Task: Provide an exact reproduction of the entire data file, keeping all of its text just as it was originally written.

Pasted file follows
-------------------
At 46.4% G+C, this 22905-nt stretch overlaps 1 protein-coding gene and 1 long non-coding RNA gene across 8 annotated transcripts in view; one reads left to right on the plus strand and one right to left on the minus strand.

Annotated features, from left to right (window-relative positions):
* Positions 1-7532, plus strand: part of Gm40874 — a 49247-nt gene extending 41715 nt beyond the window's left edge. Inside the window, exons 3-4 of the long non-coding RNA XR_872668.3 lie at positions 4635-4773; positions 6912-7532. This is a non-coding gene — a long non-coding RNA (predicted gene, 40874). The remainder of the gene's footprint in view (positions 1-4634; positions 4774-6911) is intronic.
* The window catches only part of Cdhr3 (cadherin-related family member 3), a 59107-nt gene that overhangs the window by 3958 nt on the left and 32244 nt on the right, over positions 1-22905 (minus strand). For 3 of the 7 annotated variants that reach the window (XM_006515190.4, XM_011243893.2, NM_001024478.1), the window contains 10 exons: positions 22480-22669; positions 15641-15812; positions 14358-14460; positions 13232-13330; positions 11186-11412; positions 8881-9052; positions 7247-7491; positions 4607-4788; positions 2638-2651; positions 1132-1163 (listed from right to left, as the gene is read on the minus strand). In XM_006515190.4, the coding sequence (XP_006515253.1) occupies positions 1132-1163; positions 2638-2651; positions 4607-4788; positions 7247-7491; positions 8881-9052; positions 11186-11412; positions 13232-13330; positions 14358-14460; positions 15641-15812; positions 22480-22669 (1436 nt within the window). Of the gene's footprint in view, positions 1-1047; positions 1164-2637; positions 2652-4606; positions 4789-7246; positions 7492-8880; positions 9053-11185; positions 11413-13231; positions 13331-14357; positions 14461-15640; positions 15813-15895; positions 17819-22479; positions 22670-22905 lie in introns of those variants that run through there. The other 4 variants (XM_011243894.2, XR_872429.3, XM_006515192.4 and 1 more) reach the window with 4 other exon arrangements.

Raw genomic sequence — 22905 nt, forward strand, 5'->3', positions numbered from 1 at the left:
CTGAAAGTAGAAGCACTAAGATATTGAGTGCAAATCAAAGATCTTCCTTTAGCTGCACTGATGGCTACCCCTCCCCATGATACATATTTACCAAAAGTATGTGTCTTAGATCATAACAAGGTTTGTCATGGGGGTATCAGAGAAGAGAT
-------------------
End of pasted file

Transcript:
At 46.4% G+C, this 22905-nt stretch overlaps 1 protein-coding gene and 1 long non-coding RNA gene across 8 annotated transcripts in view; one reads left to right on the plus strand and one right to left on the minus strand.

Annotated features, from left to right (window-relative positions):
* Positions 1-7532, plus strand: part of Gm40874 — a 49247-nt gene extending 41715 nt beyond the window's left edge. Inside the window, exons 3-4 of the long non-coding RNA XR_872668.3 lie at positions 4635-4773; positions 6912-7532. This is a non-coding gene — a long non-coding RNA (predicted gene, 40874). The remainder of the gene's footprint in view (positions 1-4634; positions 4774-6911) is intronic.
* The window catches only part of Cdhr3 (cadherin-related family member 3), a 59107-nt gene that overhangs the window by 3958 nt on the left and 32244 nt on the right, over positions 1-22905 (minus strand). For 3 of the 7 annotated variants that reach the window (XM_006515190.4, XM_011243893.2, NM_001024478.1), the window contains 10 exons: positions 22480-22669; positions 15641-15812; positions 14358-14460; positions 13232-13330; positions 11186-11412; positions 8881-9052; positions 7247-7491; positions 4607-4788; positions 2638-2651; positions 1132-1163 (listed from right to left, as the gene is read on the minus strand). In XM_006515190.4, the coding sequence (XP_006515253.1) occupies positions 1132-1163; positions 2638-2651; positions 4607-4788; positions 7247-7491; positions 8881-9052; positions 11186-11412; positions 13232-13330; positions 14358-14460; positions 15641-15812; positions 22480-22669 (1436 nt within the window). Of the gene's footprint in view, positions 1-1047; positions 1164-2637; positions 2652-4606; positions 4789-7246; positions 7492-8880; positions 9053-11185; positions 11413-13231; positions 13331-14357; positions 14461-15640; positions 15813-15895; positions 17819-22479; positions 22670-22905 lie in introns of those variants that run through there. The other 4 variants (XM_011243894.2, XR_872429.3, XM_006515192.4 and 1 more) reach the window with 4 other exon arrangements.

Raw genomic sequence — 22905 nt, forward strand, 5'->3', positions numbered from 1 at the left:
CTGAAAGTAGAAGCACTAAGATATTGAGTGCAAATCAAAGATCTTCCTTTAGCTGCACTGATGGCTACCCCTCCCCATGATACATATTTACCAAAAGTATGTGTCTTAGATCATAACAAGGTTTGTCATGGGGGTATCAGAGAAGAGAT